Creme Brulee is often thought of as restaurant food, but it’s actually one of the easiest desserts you can make at home, with as few as 3 simple ingredients. This classic creamy custard can be customized in many different flavors, and I also share how you can caramelize the top without a torch.
Few desserts can beat out the luscious creaminess that is creme brulee. Only Rice Pudding, Peanut Butter Pie, Panna Cotta, and Baklava can compete as some of my other favorite holy-grail desserts.
Besides being wildly delicious, creme brulee is an easy dessert that’s make-ahead friendly. It’s one of the options I go to for dinner parties, because I can keep the custards in the fridge until they’re ready to serve, and torch them right before serving.
And bonus, people love watching creme brulee get torched, and a few brave ones will even do their own themselves!
There are really only three creme brulee ingredients that you need: heavy whipping cream, egg yolks, and sugar. But personally, I love infusing various flavors into the custard.
For the simplest option, add vanilla extract or a whole vanilla bean to the dairy. But feel free to do some longer infusions of whatever ingredient you’d like, whether it’s citrus, lavender, coffee, or more unusual flavor infusions like basil or lemongrass (don’t knock it ’til you’ve tried it).
Orange Creme Brulee happens to be one of my favorite flavor infusions after dining out at a fancy restaurant called Va de Vi in the East Bay of California. Their creme brulee bursted with orange flavor, but I noticed there was no orange zest actually visible.
The waitress told me they infuse the zest into the cream, and I set out to recreate it at home. The flavor is amazing! I’ll share all the flavor options below, or you can keep it simple with the classic cream, egg yolks, and sugar.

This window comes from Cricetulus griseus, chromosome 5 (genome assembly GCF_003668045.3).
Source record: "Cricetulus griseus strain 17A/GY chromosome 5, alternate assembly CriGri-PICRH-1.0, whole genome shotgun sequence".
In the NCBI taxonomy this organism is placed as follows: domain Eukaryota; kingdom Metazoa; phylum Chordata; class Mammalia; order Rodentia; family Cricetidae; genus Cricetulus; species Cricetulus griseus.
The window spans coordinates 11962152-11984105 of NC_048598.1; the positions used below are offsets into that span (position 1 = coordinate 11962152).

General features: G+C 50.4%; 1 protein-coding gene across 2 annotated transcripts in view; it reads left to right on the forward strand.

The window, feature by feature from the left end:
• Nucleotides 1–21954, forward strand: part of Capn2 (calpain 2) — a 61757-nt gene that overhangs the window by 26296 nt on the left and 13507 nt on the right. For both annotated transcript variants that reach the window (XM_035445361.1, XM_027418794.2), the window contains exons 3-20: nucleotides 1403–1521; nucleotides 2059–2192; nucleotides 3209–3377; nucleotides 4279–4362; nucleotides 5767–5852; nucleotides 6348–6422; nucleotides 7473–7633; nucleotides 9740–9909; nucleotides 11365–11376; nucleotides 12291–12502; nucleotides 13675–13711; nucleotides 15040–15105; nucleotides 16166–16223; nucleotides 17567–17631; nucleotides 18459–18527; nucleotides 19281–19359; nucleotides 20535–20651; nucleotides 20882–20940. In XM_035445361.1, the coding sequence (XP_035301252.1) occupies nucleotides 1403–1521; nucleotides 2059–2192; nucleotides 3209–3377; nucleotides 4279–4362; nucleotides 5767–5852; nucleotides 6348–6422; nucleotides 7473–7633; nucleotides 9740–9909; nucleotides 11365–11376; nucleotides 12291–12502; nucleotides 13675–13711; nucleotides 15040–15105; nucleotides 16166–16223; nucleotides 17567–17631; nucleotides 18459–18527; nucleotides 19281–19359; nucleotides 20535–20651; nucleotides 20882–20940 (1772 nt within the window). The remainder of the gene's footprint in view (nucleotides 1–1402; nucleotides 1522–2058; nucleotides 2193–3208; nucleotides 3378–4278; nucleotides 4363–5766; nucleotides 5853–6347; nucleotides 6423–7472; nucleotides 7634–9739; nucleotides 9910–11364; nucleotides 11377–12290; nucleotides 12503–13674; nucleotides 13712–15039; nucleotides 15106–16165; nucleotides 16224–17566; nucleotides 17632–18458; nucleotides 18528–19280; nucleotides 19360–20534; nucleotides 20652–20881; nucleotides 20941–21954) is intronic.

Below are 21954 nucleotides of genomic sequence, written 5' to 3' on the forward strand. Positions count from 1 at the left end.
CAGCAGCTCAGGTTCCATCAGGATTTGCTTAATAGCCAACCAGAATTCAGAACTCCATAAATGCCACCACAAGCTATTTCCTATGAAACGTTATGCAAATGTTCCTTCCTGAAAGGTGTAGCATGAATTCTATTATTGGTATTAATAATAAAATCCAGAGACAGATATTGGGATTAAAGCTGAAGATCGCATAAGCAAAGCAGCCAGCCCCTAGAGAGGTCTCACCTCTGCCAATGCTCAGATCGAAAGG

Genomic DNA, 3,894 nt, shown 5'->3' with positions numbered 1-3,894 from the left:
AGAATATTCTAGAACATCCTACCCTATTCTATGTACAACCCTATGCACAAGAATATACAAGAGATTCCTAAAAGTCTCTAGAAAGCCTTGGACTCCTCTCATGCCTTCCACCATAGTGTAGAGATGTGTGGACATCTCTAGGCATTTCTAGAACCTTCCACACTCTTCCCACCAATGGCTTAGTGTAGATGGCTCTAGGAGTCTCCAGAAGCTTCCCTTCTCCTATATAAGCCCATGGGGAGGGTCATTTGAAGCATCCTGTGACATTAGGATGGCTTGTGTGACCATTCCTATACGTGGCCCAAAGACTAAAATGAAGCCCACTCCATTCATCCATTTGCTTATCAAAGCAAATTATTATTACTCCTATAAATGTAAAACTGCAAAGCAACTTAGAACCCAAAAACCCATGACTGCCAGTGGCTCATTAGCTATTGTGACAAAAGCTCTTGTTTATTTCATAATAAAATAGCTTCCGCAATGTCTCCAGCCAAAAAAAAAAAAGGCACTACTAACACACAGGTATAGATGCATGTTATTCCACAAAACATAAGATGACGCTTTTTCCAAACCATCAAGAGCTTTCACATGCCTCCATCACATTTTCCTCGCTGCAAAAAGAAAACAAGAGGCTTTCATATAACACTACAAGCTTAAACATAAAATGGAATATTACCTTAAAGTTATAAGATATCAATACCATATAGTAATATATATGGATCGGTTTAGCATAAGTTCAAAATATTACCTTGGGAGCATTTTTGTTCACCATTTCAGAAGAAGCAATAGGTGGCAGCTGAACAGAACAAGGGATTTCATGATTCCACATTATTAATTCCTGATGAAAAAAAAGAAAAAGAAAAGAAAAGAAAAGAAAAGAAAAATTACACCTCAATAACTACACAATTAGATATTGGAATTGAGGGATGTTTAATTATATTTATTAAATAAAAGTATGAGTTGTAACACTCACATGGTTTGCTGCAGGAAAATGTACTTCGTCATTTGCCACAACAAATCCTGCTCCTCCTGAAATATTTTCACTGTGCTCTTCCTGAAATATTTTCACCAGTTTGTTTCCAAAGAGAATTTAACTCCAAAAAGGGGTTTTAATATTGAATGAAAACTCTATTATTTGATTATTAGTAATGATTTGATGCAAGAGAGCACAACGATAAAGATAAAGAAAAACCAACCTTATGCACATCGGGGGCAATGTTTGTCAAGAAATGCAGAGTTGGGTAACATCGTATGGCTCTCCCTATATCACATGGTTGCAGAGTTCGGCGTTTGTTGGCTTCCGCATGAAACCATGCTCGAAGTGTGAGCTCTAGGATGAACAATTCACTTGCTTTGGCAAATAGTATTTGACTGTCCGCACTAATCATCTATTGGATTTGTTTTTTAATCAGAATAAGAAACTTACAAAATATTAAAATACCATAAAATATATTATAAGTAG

Tips for Best Results
Use premium heavy cream – It is astonishing how different dairy can taste among the various brands. Some dairy products have no flavor, while others have that quintessential sweet cream fatty dairy flavor. I’ve noticed that organic dairy products tend to have more flavor.
Bake in a water bath – It’s an extra step, but it is absolutely essential to bake the custards in a water bath in order to get the best results. The water bath keeps the temperature of the custards from rising too quickly, ensuring that you get a silky smooth texture instead of curdled eggs.
Allow plenty of time to chill – Warm creme brulee really isn’t very enjoyable. You will need to allow plenty of time for the ramekins to chill in the fridge, for the proper texture and also for the most enjoyable eating experience. This takes a minimum of 4-6 hours.
Step by Step Overview:
If you’d like to infuse your creme brulee with flavorings like citrus zest or lavender, begin with this optional step.
Combine heavy cream and the flavoring of choice in a small saucepan (see suggestions below), and let it sit in the fridge for 2 hours. Skip this step if you’re not doing any infusion.
There are so many creme brulee flavors you can do that are truly incredible. Because there’s a high fat content in this dessert, it really allows the flavors and aromas to bloom on the palate. Here are some of my favorite flavor ideas.